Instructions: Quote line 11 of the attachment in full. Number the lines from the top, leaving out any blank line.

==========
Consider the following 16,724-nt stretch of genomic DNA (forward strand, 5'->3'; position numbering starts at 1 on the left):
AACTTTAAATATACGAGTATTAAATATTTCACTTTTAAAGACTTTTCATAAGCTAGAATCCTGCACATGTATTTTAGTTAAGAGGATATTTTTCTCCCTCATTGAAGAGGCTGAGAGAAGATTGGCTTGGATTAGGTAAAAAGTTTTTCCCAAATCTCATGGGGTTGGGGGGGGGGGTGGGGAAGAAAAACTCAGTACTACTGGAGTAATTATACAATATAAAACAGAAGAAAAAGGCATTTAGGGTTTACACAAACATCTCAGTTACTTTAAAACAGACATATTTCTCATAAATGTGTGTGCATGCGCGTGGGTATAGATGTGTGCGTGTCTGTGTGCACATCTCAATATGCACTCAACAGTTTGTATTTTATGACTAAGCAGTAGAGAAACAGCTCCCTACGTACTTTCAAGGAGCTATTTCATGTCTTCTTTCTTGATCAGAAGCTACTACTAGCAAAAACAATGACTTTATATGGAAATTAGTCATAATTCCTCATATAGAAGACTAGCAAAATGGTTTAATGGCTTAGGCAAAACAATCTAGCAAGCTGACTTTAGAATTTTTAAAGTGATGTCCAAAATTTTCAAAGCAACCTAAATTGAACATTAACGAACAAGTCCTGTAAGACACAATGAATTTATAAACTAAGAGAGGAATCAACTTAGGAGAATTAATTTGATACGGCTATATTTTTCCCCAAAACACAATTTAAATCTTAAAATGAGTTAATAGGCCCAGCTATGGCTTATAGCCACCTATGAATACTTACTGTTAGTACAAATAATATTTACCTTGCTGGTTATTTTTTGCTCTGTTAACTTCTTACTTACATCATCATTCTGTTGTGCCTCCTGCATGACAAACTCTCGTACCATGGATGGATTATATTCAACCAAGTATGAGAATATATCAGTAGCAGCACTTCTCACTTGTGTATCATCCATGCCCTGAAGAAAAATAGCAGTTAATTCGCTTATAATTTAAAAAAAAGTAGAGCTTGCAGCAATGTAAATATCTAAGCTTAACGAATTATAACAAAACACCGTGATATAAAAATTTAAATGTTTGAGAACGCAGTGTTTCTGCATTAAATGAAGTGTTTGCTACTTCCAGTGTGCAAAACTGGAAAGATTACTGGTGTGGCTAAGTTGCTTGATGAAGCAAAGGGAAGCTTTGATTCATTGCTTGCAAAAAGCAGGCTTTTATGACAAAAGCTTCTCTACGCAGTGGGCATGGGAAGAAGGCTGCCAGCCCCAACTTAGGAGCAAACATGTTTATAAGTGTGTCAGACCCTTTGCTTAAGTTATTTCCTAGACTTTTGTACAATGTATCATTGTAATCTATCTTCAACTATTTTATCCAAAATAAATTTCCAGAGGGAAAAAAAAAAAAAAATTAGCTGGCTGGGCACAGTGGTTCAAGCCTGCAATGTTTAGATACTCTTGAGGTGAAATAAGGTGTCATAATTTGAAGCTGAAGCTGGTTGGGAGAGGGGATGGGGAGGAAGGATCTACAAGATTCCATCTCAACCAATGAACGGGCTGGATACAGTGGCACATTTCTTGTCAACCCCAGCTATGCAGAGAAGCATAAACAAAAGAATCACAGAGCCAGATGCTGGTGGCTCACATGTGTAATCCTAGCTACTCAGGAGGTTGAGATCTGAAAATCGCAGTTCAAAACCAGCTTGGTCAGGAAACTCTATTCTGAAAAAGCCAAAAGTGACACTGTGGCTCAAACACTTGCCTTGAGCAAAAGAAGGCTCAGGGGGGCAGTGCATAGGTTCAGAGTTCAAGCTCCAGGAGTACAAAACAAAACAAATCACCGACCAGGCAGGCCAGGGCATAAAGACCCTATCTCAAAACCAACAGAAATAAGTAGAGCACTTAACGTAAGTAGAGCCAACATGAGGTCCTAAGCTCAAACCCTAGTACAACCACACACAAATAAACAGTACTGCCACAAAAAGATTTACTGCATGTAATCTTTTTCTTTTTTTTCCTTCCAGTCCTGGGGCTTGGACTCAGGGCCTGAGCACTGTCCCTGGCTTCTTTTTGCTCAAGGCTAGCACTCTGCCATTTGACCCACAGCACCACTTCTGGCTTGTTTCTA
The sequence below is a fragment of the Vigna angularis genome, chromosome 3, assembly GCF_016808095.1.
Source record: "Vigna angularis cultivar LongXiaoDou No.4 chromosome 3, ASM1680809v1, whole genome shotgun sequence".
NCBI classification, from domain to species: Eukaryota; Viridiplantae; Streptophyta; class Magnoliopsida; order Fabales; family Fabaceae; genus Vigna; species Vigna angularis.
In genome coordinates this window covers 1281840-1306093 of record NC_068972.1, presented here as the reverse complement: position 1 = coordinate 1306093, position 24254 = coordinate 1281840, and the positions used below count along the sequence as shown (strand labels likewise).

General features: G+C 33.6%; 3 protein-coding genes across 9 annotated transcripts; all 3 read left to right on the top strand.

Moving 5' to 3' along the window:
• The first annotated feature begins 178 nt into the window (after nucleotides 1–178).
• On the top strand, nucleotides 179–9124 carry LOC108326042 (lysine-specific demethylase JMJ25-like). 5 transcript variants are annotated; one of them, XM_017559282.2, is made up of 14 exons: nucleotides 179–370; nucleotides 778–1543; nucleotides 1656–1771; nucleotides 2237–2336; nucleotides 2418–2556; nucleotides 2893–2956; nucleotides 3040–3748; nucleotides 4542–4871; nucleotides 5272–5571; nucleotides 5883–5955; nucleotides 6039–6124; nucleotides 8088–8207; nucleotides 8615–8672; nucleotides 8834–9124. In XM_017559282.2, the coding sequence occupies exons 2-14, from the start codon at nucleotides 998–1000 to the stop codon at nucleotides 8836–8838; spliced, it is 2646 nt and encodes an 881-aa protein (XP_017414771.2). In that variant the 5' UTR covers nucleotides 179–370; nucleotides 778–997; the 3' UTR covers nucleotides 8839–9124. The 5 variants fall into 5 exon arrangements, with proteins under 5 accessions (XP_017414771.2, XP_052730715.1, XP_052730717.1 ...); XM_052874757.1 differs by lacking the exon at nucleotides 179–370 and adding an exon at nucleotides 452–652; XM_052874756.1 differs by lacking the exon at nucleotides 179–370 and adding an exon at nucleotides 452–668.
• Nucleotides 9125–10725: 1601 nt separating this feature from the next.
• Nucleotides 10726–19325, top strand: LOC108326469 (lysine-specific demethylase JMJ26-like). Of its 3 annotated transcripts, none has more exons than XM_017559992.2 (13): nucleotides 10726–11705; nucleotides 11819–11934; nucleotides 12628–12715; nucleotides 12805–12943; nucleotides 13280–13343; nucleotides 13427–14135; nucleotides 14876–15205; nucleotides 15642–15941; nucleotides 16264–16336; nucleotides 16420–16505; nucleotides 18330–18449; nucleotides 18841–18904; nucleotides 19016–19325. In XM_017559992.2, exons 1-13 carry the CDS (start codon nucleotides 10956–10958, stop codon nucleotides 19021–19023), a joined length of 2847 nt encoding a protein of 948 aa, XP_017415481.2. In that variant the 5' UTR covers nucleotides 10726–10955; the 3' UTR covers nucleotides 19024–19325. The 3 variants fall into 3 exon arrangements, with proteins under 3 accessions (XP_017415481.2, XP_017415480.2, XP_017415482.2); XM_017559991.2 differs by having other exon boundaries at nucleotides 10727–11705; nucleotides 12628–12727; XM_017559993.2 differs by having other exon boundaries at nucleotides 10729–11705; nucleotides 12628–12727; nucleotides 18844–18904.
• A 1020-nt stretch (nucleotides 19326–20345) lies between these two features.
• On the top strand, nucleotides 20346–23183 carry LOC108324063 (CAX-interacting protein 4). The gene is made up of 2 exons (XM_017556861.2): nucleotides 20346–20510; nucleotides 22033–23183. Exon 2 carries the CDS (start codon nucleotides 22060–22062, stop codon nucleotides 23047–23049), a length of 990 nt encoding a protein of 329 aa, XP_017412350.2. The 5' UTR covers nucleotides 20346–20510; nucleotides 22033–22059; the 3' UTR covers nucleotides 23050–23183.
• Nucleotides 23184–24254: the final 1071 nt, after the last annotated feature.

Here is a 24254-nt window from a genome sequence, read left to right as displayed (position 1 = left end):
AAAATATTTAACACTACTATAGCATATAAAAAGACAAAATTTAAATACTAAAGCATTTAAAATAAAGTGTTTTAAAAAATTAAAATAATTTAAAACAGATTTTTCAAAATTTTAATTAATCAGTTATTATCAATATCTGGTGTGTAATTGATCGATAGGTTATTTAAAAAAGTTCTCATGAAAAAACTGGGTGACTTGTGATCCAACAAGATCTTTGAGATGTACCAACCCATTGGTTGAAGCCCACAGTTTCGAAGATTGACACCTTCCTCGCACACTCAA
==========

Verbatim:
• Nucleotides 9125–10725: 1601 nt separating this feature from the next.